Could In-Vehicle Apps Give Software “Crash” a New Meaning?

The race towards in-vehicle apps is on, as big automakers Ford and General Motors jump to announce mobile app integrations for their vehicles. This may come as news to some, but others have long predicted what Wired’s Thilo Koslowski refers to as “The Internet of Cars”.

Now “The Internet of Cars” is much more a reality than a prediction. According to Frederic Lardinois of TechCrunch:

“Ford [yesterday] introduced its new AppLink API that allows mobile apps to talk to its cars. Not to be outdone, General Motors just introduced its own API and SDK for its new in-vehicle app platform. the big difference here is that while Ford uses a driver’s smartphone, General Motors’s framework for its MyLink platform is meant to let developers run apps hosted in the car’s infotainment system.

GM announced four potential launch partners for this new system: iHeart Radio, TuneIn, Slacker, and The Weather Channel. At least some parts of the SDK will allow developers to use HTML5 and JavaScript to write their apps, though details about this still remain sparse.

The company’s 2014 model year, which will launch in late 2013, will feature the first cars to have this new capability, but the company hasn’t announced which vehicles will get this feature first. The cars that will feature this system will allow drivers to download apps directly to the car through an app catalog.”

Developers that plan to launch and run their apps in a vehicle app platform must note the significance of testing outside the lab. Mobile app development teams need to be able to adjust their development and quality assurance processes to a platform that is far from a mobile device or tablet. An in-vehicle app platform requires a different breed of testing, and the only way to know how an app will run in a vehicle is to test under real world conditions.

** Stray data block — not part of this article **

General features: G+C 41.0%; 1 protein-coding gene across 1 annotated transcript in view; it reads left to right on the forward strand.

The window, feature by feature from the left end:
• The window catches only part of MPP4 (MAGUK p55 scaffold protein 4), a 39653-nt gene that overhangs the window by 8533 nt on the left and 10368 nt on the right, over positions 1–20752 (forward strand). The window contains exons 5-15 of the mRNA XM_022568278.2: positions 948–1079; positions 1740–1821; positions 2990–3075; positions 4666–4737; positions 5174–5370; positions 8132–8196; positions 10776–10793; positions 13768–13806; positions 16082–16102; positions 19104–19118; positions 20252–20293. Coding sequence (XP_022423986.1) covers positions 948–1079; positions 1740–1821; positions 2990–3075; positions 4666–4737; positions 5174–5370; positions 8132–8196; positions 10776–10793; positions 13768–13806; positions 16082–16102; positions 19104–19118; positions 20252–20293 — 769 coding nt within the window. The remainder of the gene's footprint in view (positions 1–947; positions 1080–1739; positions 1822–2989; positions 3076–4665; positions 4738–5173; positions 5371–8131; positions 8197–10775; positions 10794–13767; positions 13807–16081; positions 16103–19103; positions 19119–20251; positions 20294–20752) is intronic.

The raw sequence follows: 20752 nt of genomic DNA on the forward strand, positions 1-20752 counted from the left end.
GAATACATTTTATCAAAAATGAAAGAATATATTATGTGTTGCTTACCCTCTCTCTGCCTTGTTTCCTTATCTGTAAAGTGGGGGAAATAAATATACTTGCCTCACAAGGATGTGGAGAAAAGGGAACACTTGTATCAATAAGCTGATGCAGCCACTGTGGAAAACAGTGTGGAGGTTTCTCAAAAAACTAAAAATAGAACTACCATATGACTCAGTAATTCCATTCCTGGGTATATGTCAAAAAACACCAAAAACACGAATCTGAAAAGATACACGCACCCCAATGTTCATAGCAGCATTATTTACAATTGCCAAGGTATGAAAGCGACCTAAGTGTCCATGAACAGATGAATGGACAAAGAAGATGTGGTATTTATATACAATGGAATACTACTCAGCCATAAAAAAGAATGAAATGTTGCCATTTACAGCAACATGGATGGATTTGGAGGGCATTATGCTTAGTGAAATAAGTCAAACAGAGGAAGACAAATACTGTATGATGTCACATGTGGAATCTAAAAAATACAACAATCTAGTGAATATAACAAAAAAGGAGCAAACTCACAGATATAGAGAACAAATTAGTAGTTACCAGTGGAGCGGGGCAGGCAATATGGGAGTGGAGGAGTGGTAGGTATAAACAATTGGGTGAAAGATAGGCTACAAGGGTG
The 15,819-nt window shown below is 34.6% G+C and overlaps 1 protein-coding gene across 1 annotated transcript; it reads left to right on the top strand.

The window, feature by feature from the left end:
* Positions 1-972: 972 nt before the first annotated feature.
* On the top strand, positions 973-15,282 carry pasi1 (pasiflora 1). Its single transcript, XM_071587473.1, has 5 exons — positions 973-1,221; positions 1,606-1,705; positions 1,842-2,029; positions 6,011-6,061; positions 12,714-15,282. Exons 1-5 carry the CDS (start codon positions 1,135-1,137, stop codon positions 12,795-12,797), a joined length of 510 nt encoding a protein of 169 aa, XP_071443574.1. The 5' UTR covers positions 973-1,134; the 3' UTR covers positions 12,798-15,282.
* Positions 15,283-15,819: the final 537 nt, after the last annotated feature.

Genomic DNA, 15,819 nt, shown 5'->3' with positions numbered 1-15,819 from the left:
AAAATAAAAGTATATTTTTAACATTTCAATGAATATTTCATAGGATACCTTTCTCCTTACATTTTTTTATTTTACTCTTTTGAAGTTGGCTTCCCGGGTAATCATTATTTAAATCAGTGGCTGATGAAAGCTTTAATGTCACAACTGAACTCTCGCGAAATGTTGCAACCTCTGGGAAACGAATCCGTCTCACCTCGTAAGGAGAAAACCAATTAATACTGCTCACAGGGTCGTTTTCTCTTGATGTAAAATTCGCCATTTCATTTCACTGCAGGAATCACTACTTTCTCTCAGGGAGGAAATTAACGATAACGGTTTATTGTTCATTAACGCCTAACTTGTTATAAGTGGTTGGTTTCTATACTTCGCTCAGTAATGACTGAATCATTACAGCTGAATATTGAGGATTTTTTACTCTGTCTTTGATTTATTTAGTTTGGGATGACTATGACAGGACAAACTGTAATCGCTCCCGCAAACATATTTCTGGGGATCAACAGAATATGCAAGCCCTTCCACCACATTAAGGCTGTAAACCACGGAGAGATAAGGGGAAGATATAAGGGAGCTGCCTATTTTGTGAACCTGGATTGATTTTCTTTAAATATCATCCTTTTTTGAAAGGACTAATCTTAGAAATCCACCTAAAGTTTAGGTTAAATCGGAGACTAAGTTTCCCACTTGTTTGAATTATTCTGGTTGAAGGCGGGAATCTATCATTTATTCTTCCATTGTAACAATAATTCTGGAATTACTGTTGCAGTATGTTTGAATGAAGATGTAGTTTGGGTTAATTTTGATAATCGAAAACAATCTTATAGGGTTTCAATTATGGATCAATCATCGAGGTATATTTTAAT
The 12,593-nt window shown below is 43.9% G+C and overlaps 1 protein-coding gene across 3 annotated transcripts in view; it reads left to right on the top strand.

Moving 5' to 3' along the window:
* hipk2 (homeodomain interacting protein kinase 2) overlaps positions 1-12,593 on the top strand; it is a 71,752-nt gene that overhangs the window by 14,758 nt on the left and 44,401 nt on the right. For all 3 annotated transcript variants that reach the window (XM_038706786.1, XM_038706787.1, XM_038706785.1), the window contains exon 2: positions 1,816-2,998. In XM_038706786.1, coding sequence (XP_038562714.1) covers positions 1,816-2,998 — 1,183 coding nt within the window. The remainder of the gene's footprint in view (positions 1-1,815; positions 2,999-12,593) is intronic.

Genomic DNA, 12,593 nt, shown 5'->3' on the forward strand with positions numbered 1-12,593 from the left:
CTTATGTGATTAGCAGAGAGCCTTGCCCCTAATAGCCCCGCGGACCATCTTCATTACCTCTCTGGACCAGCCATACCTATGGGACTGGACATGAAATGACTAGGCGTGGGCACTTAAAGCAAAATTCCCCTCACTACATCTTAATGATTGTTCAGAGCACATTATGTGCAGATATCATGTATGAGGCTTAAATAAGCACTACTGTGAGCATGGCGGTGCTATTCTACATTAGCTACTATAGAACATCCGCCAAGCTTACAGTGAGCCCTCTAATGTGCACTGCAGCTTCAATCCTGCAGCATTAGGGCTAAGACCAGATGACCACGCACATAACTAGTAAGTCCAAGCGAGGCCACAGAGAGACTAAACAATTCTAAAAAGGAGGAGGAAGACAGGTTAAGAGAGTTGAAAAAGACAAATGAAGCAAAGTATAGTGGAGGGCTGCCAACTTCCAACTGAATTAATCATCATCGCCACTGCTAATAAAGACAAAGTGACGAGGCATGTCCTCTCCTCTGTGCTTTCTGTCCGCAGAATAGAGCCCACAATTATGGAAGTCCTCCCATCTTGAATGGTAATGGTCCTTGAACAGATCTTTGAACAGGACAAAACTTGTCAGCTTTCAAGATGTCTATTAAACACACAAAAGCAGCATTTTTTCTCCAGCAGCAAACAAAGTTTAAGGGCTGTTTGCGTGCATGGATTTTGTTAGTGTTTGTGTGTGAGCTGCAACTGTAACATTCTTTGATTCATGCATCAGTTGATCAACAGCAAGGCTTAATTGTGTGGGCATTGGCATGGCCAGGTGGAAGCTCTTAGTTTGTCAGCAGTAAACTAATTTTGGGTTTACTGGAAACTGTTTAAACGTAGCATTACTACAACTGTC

A major development project like this brings countless real world situations to question: will different conditions of the vehicle affect the app system – or worse – can the app in any way affect conditions of the vehicle? A recent post “The Future of Software Security Testing“, by uTest’s Jamie Saine, says that without enhanced security measures a car’s software system could certainly be compromised.

“To complicate matters, the opportunities for attacks are growing at an incredibly fast rate, meaning manufactures are falling even further behind. The introduction of entertainment screens and app integration into vehicles is the latest security frontier. Bruce Snell, Technical Marketing Manager for McAfee and a member of their vehicle security research team, said in an email interview that while he doesn’t want to incite panic, he does believe these new features are will require enhanced security measures – and may not be a good idea at all.

‘The first thing that comes to mind is the Facebook and Twitter integration that is showing up in some of the high end vehicles,” he said. “They’re basically connecting the vehicle to the internet, which is in turn opening it up to attack. I am both a car fanatic and a gadget junkie, and I really think adding features like that to a vehicle is a bad idea. Not only from a security perspective, but from a driver distraction perspective.’

In addition to connecting to the internet, the software involved with entertainment systems is extremely similar to the technology used in web and mobile apps, meaning hackers already know which exploits work best. Connecting to apps – either via the cloud or by physically connecting a mobile device – opens the door for malicious actions to extend to the car’s software system.

One issue of concern is fighting ordinary PC viruses that could potentially infect cars when laptops and other devices are plugged into infotainment systems.

‘Viruses are something that needs to be addressed directly. How we guard against that transfer to our system is a primary focus of our efforts,’ said Toyota spokesman John Hanson.  – Reuters

Ford recently announced the addition of SYNC App Link to one million vehicles, including new models of the Fiesta, Mustang, Expedition, Fusion, F-150 and Super Duty. SYNC App Link allows drivers to link their smartphones to their car, allowing them to control apps on the phone via voice or steering wheel buttons. Luckily, Ford already has an eye on the potential issue of app vulnerabilities allowing hackers access to a vehicle’s systems. It has security experts in place to specifically look into the vulnerabilities of SNYC and is taking steps to ensure entertainment apps are separate from other systems.

‘Ford is taking the threat very seriously and investing in security solutions that are built into the product from the outset,’ Alan Hall, a Ford spokesman, told Reuters.

It’s reassuring that Ford, and hopefully other big automotive brands, realize the severity of these software integrations. The truth is that if in-the-wild testing is overlooked, a software “crash” could have an all new meaning.

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